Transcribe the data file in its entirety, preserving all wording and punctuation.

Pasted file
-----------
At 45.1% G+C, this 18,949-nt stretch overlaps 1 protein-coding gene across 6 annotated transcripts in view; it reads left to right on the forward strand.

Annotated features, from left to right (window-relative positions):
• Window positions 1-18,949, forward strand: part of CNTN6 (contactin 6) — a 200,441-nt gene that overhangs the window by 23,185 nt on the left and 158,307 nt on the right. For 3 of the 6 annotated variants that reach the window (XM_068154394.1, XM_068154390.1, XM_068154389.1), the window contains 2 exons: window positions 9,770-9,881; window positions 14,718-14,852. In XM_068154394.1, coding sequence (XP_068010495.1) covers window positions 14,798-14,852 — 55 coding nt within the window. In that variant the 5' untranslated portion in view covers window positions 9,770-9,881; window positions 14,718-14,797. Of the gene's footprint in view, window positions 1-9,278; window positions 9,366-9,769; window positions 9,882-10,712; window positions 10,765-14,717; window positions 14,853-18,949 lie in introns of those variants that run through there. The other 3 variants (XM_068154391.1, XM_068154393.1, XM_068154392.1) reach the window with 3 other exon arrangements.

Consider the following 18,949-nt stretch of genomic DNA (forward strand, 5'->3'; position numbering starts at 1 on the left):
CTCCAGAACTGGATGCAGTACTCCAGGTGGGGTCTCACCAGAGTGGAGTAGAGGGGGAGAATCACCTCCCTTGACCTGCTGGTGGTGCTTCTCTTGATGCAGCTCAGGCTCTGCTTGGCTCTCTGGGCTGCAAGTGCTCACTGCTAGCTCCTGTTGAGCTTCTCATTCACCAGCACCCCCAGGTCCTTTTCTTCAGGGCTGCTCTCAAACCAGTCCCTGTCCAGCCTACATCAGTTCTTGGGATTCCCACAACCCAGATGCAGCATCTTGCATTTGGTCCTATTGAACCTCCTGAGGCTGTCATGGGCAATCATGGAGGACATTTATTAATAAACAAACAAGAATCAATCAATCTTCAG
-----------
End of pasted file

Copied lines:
At 45.1% G+C, this 18,949-nt stretch overlaps 1 protein-coding gene across 6 annotated transcripts in view; it reads left to right on the forward strand.

Annotated features, from left to right (window-relative positions):
• Window positions 1-18,949, forward strand: part of CNTN6 (contactin 6) — a 200,441-nt gene that overhangs the window by 23,185 nt on the left and 158,307 nt on the right. For 3 of the 6 annotated variants that reach the window (XM_068154394.1, XM_068154390.1, XM_068154389.1), the window contains 2 exons: window positions 9,770-9,881; window positions 14,718-14,852. In XM_068154394.1, coding sequence (XP_068010495.1) covers window positions 14,798-14,852 — 55 coding nt within the window. In that variant the 5' untranslated portion in view covers window positions 9,770-9,881; window positions 14,718-14,797. Of the gene's footprint in view, window positions 1-9,278; window positions 9,366-9,769; window positions 9,882-10,712; window positions 10,765-14,717; window positions 14,853-18,949 lie in introns of those variants that run through there. The other 3 variants (XM_068154391.1, XM_068154393.1, XM_068154392.1) reach the window with 3 other exon arrangements.

Consider the following 18,949-nt stretch of genomic DNA (forward strand, 5'->3'; position numbering starts at 1 on the left):
CTCCAGAACTGGATGCAGTACTCCAGGTGGGGTCTCACCAGAGTGGAGTAGAGGGGGAGAATCACCTCCCTTGACCTGCTGGTGGTGCTTCTCTTGATGCAGCTCAGGCTCTGCTTGGCTCTCTGGGCTGCAAGTGCTCACTGCTAGCTCCTGTTGAGCTTCTCATTCACCAGCACCCCCAGGTCCTTTTCTTCAGGGCTGCTCTCAAACCAGTCCCTGTCCAGCCTACATCAGTTCTTGGGATTCCCACAACCCAGATGCAGCATCTTGCATTTGGTCCTATTGAACCTCCTGAGGCTGTCATGGGCAATCATGGAGGACATTTATTAATAAACAAACAAGAATCAATCAATCTTCAG